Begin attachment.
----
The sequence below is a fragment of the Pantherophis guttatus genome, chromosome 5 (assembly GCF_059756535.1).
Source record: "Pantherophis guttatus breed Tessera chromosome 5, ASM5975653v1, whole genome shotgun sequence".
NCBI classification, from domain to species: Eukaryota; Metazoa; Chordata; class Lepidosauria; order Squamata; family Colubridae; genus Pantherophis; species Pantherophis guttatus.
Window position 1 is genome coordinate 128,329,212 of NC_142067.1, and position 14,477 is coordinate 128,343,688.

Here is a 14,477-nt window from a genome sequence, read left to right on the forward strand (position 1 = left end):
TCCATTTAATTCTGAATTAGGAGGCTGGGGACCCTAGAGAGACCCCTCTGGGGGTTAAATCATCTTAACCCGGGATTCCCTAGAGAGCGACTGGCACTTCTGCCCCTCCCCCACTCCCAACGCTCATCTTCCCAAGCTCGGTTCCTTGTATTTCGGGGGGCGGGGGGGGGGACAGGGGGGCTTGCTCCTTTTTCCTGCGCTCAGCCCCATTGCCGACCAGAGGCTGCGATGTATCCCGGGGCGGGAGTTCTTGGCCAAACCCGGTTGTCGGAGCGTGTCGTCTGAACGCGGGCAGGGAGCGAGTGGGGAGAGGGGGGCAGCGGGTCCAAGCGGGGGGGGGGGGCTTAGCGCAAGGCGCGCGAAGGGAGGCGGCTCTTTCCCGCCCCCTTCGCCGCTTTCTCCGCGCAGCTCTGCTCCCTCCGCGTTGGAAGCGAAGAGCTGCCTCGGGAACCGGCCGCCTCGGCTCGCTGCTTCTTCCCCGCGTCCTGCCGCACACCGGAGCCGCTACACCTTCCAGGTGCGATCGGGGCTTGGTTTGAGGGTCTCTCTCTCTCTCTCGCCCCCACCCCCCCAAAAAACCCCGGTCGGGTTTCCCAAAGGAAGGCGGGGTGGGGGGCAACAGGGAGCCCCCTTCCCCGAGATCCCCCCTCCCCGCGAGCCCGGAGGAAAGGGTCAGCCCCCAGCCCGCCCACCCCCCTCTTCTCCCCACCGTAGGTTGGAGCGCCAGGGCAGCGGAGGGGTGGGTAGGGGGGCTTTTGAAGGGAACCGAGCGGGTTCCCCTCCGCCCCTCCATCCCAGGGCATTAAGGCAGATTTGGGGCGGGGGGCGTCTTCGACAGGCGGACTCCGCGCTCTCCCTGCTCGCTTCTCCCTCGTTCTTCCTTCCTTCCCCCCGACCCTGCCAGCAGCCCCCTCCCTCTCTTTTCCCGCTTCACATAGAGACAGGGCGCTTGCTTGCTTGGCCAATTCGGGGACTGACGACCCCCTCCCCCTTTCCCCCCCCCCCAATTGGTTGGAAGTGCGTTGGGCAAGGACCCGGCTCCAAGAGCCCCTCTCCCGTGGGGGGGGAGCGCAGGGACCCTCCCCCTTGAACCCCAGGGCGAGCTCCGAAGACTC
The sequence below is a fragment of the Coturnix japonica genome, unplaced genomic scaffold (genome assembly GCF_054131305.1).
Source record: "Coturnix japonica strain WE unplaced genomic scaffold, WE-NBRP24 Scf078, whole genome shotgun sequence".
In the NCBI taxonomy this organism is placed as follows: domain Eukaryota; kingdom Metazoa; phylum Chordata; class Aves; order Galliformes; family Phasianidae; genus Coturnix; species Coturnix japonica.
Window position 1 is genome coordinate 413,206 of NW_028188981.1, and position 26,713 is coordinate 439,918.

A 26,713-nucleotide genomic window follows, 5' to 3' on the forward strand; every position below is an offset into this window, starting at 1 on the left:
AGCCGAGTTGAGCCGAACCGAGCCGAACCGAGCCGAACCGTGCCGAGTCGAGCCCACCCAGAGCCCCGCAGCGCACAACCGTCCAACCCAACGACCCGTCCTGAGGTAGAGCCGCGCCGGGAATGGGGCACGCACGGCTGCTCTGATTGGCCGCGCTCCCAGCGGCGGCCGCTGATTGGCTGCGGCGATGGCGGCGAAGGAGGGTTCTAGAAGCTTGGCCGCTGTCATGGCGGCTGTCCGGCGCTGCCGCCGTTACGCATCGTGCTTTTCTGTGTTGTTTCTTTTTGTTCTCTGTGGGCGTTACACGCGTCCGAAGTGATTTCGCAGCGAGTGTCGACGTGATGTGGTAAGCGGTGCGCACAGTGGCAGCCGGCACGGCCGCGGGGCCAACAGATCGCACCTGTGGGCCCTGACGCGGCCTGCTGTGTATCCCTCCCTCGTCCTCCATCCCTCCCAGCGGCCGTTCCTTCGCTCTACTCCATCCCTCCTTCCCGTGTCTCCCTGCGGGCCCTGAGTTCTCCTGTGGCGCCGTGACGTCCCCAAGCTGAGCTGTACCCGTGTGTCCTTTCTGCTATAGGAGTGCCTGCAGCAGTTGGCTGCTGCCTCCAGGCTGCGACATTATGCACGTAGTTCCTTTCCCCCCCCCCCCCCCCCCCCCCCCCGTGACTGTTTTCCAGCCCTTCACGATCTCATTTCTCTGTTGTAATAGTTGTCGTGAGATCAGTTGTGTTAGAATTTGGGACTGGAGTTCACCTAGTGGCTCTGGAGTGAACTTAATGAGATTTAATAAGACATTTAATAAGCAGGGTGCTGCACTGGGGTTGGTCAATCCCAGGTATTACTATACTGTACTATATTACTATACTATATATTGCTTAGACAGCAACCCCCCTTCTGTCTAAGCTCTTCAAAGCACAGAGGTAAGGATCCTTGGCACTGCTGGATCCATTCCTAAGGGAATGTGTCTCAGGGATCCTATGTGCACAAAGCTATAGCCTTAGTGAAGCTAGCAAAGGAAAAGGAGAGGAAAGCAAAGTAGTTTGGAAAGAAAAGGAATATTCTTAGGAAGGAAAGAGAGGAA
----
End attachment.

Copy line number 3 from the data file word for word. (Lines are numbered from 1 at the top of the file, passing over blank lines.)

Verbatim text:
NCBI classification, from domain to species: Eukaryota; Metazoa; Chordata; class Lepidosauria; order Squamata; family Colubridae; genus Pantherophis; species Pantherophis guttatus.